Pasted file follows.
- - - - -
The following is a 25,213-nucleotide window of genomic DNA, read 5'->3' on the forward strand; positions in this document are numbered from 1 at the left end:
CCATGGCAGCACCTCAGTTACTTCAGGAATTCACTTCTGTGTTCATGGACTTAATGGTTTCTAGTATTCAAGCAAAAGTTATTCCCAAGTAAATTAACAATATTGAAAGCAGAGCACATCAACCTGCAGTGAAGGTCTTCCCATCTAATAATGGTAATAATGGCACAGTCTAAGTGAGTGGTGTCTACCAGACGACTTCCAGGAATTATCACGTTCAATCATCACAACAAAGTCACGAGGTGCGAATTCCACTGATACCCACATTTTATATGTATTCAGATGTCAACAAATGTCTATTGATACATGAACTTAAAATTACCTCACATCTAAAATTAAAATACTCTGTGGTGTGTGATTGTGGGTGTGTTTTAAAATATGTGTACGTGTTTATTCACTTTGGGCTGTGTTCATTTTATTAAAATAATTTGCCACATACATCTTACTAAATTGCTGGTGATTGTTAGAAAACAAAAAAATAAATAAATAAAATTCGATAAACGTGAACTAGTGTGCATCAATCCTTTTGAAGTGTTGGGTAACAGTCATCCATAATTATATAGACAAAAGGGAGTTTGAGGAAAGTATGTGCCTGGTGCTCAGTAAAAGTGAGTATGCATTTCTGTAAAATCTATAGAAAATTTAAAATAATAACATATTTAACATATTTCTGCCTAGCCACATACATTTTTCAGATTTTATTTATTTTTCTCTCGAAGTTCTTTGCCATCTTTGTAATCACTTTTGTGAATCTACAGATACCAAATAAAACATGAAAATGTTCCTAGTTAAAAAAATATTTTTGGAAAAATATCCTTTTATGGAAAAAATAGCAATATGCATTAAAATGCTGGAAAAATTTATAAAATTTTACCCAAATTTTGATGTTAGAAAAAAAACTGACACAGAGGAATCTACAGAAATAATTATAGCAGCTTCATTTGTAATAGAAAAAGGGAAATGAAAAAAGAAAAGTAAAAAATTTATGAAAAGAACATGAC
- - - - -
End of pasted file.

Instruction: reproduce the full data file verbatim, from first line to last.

The following is a 25,213-nucleotide window of genomic DNA, read 5'->3' on the forward strand; positions in this document are numbered from 1 at the left end:
CCATGGCAGCACCTCAGTTACTTCAGGAATTCACTTCTGTGTTCATGGACTTAATGGTTTCTAGTATTCAAGCAAAAGTTATTCCCAAGTAAATTAACAATATTGAAAGCAGAGCACATCAACCTGCAGTGAAGGTCTTCCCATCTAATAATGGTAATAATGGCACAGTCTAAGTGAGTGGTGTCTACCAGACGACTTCCAGGAATTATCACGTTCAATCATCACAACAAAGTCACGAGGTGCGAATTCCACTGATACCCACATTTTATATGTATTCAGATGTCAACAAATGTCTATTGATACATGAACTTAAAATTACCTCACATCTAAAATTAAAATACTCTGTGGTGTGTGATTGTGGGTGTGTTTTAAAATATGTGTACGTGTTTATTCACTTTGGGCTGTGTTCATTTTATTAAAATAATTTGCCACATACATCTTACTAAATTGCTGGTGATTGTTAGAAAACAAAAAAATAAATAAATAAAATTCGATAAACGTGAACTAGTGTGCATCAATCCTTTTGAAGTGTTGGGTAACAGTCATCCATAATTATATAGACAAAAGGGAGTTTGAGGAAAGTATGTGCCTGGTGCTCAGTAAAAGTGAGTATGCATTTCTGTAAAATCTATAGAAAATTTAAAATAATAACATATTTAACATATTTCTGCCTAGCCACATACATTTTTCAGATTTTATTTATTTTTCTCTCGAAGTTCTTTGCCATCTTTGTAATCACTTTTGTGAATCTACAGATACCAAATAAAACATGAAAATGTTCCTAGTTAAAAAAATATTTTTGGAAAAATATCCTTTTATGGAAAAAATAGCAATATGCATTAAAATGCTGGAAAAATTTATAAAATTTTACCCAAATTTTGATGTTAGAAAAAAAACTGACACAGAGGAATCTACAGAAATAATTATAGCAGCTTCATTTGTAATAGAAAAAGGGAAATGAAAAAAGAAAAGTAAAAAATTTATGAAAAGAACATGAC